UCL News


3 tips for overcoming the challenges of communal living

26 November 2015

During the 14 years I've been a counsellor at UCL, students have told me over and over again that there are certain behaviours that can lead to them no longer wanting to live with a flatmate or group of flatmates.

3 tips for overcoming the challenges of communal living

Do any of them sound familiar to you?

  • Leaving dirty dishes in the sink for days
  • Not doing their share of the household chores
  • Playing music loudly at night when you have to get up for a 9am lecture or an exam the next day
  • Not replacing something of yours that they damaged
  • Eating your food without asking you if they can
  • Not paying their share of the bills on time
  • Using your belongings without your permission

While none of these behaviours are terrible in isolation, they are all behaviours that can make flatmates feel devalued or discounted, especially if they are repeated often enough.

They are also behaviours that are difficult to challenge without fearing being perceived as boring, or controlling. Hence, deciding to move can often feel like the only option available. But is it?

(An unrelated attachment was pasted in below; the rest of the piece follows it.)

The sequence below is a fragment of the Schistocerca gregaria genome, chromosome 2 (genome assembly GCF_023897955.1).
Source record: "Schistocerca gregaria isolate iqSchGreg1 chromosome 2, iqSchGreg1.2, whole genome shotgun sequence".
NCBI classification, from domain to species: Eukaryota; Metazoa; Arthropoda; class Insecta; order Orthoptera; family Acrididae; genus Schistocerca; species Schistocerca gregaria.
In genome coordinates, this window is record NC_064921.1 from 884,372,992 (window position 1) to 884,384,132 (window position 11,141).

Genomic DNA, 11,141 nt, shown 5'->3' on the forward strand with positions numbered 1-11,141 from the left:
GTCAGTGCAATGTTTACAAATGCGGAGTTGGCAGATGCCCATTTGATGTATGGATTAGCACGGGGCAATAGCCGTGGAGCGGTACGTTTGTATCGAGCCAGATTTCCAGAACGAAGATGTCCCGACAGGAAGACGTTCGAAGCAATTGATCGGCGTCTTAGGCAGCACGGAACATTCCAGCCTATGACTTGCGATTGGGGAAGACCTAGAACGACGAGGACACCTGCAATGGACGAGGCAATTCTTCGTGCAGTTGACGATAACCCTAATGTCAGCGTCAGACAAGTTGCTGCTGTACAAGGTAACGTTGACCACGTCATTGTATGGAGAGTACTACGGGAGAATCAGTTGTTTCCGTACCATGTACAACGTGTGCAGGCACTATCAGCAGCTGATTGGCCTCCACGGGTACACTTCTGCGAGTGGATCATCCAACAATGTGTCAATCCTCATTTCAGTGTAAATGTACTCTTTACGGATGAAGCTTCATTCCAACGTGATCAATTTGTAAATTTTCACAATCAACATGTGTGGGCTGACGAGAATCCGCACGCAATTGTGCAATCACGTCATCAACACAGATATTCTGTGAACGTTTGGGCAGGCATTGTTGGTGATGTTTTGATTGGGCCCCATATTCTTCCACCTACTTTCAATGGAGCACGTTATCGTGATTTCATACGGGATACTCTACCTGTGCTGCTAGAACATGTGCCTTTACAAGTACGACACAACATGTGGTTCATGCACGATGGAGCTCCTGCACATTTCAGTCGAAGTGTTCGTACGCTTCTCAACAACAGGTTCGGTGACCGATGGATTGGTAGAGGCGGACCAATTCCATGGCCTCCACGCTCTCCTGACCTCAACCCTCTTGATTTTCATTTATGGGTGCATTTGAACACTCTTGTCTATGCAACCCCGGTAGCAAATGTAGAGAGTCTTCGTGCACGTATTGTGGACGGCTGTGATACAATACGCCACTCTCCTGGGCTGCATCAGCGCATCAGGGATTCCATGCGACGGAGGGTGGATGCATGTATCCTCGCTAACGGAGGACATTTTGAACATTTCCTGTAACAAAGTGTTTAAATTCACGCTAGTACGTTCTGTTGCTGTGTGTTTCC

Here are some of the ways students have dealt with these difficulties in the past.

1. Developing some shared rules for living

This involves agreeing what is acceptable behaviour and what is not. For example, it may be OK to leave dirty dishes in the kitchen over night, but no longer than that and certainly not in the sink.

2. Creating a  rota of chores

This involves agreeing who will do what, by when and to what standard. For example, It may be OK to tidy up the main living area once a week, but not OK to wait until the kitchen bin is overflowing before it is put out for collection.

3. Respecting each other's differences

This involves accepting that what is acceptable to one person may not be acceptable to another. For example, one person may be OK with their belongings being used without being asked first, while another might not be OK with this at all.

Catherine McAteer, Head of UCL Student Psychological Services